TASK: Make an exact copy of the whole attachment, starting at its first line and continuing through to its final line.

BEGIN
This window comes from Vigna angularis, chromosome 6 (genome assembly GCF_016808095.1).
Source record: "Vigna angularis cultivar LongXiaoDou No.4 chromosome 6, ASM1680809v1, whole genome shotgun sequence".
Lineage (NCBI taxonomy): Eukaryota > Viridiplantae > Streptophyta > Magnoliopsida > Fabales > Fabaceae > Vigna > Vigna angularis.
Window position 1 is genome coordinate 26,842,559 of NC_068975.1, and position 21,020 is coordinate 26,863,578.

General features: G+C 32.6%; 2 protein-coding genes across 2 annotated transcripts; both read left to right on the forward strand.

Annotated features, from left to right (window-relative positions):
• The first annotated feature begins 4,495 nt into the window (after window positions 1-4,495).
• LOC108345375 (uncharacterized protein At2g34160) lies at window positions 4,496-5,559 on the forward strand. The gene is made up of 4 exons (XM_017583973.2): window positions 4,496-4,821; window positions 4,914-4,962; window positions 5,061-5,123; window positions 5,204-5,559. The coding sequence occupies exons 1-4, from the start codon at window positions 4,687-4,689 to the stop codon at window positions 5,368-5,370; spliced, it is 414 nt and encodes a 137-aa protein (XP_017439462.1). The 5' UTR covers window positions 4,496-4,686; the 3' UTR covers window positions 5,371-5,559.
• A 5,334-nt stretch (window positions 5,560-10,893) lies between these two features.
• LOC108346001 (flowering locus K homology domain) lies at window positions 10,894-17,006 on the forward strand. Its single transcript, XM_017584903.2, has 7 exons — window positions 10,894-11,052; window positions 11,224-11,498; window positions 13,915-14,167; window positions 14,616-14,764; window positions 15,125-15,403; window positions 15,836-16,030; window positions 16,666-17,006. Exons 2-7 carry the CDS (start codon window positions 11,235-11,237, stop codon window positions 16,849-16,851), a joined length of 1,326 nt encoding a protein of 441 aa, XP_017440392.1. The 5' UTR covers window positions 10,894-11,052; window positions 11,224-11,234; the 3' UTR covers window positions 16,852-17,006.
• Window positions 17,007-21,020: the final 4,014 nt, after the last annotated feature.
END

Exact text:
This window comes from Vigna angularis, chromosome 6 (genome assembly GCF_016808095.1).
Source record: "Vigna angularis cultivar LongXiaoDou No.4 chromosome 6, ASM1680809v1, whole genome shotgun sequence".
Lineage (NCBI taxonomy): Eukaryota > Viridiplantae > Streptophyta > Magnoliopsida > Fabales > Fabaceae > Vigna > Vigna angularis.
Window position 1 is genome coordinate 26,842,559 of NC_068975.1, and position 21,020 is coordinate 26,863,578.

General features: G+C 32.6%; 2 protein-coding genes across 2 annotated transcripts; both read left to right on the forward strand.

Annotated features, from left to right (window-relative positions):
• The first annotated feature begins 4,495 nt into the window (after window positions 1-4,495).
• LOC108345375 (uncharacterized protein At2g34160) lies at window positions 4,496-5,559 on the forward strand. The gene is made up of 4 exons (XM_017583973.2): window positions 4,496-4,821; window positions 4,914-4,962; window positions 5,061-5,123; window positions 5,204-5,559. The coding sequence occupies exons 1-4, from the start codon at window positions 4,687-4,689 to the stop codon at window positions 5,368-5,370; spliced, it is 414 nt and encodes a 137-aa protein (XP_017439462.1). The 5' UTR covers window positions 4,496-4,686; the 3' UTR covers window positions 5,371-5,559.
• A 5,334-nt stretch (window positions 5,560-10,893) lies between these two features.
• LOC108346001 (flowering locus K homology domain) lies at window positions 10,894-17,006 on the forward strand. Its single transcript, XM_017584903.2, has 7 exons — window positions 10,894-11,052; window positions 11,224-11,498; window positions 13,915-14,167; window positions 14,616-14,764; window positions 15,125-15,403; window positions 15,836-16,030; window positions 16,666-17,006. Exons 2-7 carry the CDS (start codon window positions 11,235-11,237, stop codon window positions 16,849-16,851), a joined length of 1,326 nt encoding a protein of 441 aa, XP_017440392.1. The 5' UTR covers window positions 10,894-11,052; window positions 11,224-11,234; the 3' UTR covers window positions 16,852-17,006.
• Window positions 17,007-21,020: the final 4,014 nt, after the last annotated feature.